European researchers have developed a concept for a new aluminium battery which could boasts twice the energy density of previous versions and could be made of abundant materials, resulting in a battery which could reduce production costs as well as its impact on the environment.
Researchers from Chalmers University of Technology, Sweden, and the National Institute of Chemistry made the announcement of their concept development at the end of September, and published details of their work in the journal Energy Storage Materials.
Instead of using graphite as the cathode (the positive electrode) the researchers have replaced it with an organic nanostructured cathode which has been made of the carbon-based molecule anthraquinone.
“The material costs and environmental impacts that we envisage from our new concept are much lower than what we see today, making them feasible for large scale usage, such as solar cell parks, or storage of wind energy, for example,” said Patrik Johansson, Professor at the Department of Physics at Chalmers.
“Additionally, our new battery concept has twice the energy density compared with the aluminium batteries that are ‘state of the art’ today.”
Extensively developed by Jan Bitenc, previously a guest researcher at Chalmers from the group at the National Institute of Chemistry in Slovenia, anthraquinone enables storage of positive charge-carriers from the electrolyte – the solution in which ions move between the electrodes – in turn making possible higher energy density in the battery.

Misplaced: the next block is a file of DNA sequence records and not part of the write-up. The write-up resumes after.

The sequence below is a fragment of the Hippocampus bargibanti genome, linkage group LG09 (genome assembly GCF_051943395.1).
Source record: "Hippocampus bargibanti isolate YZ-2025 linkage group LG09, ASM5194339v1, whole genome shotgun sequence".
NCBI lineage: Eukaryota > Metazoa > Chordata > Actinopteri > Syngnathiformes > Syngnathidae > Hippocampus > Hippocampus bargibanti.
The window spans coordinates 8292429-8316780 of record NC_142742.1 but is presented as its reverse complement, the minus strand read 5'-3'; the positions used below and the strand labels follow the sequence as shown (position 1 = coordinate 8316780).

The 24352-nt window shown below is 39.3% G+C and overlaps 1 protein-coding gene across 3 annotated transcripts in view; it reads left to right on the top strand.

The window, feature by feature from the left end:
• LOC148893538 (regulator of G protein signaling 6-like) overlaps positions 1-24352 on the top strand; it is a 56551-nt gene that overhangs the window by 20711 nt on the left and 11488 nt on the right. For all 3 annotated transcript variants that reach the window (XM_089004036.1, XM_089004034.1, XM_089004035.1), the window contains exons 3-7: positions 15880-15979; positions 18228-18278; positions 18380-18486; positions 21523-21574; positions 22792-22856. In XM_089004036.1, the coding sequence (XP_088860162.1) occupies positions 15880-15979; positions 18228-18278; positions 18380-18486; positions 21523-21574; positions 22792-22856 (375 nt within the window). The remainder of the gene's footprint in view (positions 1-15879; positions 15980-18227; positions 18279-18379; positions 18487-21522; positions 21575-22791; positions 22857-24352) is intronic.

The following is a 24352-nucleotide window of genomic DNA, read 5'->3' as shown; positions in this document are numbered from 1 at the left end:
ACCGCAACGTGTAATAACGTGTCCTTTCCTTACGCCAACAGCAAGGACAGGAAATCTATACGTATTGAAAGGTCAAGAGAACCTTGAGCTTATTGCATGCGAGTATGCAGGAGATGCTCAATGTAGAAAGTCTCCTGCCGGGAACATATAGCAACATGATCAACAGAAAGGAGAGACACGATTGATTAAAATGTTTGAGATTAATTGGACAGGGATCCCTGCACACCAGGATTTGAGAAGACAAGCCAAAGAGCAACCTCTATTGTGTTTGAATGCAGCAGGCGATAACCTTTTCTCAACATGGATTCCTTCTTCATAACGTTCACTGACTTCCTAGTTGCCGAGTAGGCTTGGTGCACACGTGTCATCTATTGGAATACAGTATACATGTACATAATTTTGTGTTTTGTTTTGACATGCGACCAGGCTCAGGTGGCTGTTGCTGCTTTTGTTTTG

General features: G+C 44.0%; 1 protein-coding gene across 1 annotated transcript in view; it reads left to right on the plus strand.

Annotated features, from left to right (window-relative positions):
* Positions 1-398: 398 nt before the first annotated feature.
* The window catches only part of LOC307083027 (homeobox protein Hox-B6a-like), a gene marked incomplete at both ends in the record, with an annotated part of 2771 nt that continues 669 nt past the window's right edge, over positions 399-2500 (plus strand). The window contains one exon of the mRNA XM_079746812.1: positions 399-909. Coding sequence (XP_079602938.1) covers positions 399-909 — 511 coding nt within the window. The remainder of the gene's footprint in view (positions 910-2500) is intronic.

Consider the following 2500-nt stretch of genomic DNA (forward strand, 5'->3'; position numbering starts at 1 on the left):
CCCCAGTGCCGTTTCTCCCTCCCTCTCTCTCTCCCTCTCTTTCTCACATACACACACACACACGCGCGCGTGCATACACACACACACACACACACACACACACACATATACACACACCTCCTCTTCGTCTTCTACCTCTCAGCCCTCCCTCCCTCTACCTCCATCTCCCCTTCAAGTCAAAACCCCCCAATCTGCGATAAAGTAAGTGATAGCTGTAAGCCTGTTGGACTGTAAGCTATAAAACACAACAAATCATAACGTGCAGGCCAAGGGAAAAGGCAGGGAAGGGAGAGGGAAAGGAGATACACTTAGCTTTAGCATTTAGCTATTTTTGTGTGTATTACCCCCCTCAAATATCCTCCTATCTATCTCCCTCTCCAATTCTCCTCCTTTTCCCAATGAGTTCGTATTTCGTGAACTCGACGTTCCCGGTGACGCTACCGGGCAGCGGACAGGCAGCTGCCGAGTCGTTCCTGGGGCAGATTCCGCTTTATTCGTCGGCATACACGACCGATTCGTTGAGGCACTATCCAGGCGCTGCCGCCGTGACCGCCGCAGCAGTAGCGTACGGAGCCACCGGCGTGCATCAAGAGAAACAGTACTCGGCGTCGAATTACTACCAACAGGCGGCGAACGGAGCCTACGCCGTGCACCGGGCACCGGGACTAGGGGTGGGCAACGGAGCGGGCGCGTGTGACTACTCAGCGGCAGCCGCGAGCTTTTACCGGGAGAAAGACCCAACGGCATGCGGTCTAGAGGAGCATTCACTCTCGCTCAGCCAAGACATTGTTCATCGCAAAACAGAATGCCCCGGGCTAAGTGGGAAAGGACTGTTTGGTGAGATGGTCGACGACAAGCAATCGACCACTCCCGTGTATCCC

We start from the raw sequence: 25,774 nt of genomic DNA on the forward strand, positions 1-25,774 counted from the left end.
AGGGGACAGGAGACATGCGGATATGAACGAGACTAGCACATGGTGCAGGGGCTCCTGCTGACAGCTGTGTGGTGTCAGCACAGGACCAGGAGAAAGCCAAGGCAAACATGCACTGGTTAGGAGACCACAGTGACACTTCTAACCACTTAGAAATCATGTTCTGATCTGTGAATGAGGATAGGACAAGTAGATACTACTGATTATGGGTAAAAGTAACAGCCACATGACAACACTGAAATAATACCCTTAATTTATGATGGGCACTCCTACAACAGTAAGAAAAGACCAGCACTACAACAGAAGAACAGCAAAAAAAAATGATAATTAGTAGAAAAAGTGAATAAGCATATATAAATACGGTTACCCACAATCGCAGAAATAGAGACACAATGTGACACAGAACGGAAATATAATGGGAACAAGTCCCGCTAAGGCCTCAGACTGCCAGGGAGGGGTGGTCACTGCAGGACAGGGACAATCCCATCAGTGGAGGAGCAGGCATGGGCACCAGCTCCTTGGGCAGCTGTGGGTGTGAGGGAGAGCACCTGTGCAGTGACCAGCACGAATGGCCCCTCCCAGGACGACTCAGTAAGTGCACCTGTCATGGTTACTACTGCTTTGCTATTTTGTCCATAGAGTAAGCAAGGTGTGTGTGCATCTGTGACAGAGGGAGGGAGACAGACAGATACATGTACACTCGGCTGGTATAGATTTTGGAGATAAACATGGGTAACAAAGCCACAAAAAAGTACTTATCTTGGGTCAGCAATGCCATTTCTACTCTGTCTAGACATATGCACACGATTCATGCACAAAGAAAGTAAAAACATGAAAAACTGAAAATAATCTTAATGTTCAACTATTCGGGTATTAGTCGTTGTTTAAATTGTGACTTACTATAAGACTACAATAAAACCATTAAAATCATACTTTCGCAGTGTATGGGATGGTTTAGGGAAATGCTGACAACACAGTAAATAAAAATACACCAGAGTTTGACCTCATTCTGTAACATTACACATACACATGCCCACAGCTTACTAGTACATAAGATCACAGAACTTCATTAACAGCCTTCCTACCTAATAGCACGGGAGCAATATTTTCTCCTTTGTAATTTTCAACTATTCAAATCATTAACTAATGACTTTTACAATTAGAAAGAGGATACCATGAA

Previous aluminium batteries have failed to compete as the graphite used in these batteries provided too low energy content to create battery cells with enough performance to be of any use.
Swapping out the graphite for anthraquinone, however, increases the likelihood of aluminium batteries being able to compete in an already developed market. Further, aluminium batteries would be able to make use of the fact that there already exists an established industry for the manufacturing and recycling of its main component, ie, aluminium.
“Because the new cathode material makes it possible to use a more appropriate charge-carrier, the batteries can make better usage of aluminium’s potential,” added Chalmers researcher Niklas Lindahl, who studies the internal mechanisms which govern energy storage.
“Now, we are continuing the work by looking for an even better electrolyte. The current version contains chlorine — we want to get rid of that.”
“Of course, we hope that they can” compete and eventually replace lithium-ion batteries, said Patrik Johansson.
“But above all, they can be complementary, ensuring that lithium-ion batteries are only used where strictly necessary. So far, aluminium batteries are only half as energy dense as lithium-ion batteries, but our long-term goal is to achieve the same energy density.
“There remains work to do with the electrolyte, and with developing better charging mechanisms, but aluminium is in principle a significantly better charge carrier than lithium, since it is multivalent — which means every ion ‘compensates’ for several electrons. Furthermore, the batteries have the potential to be significantly less environmentally harmful.”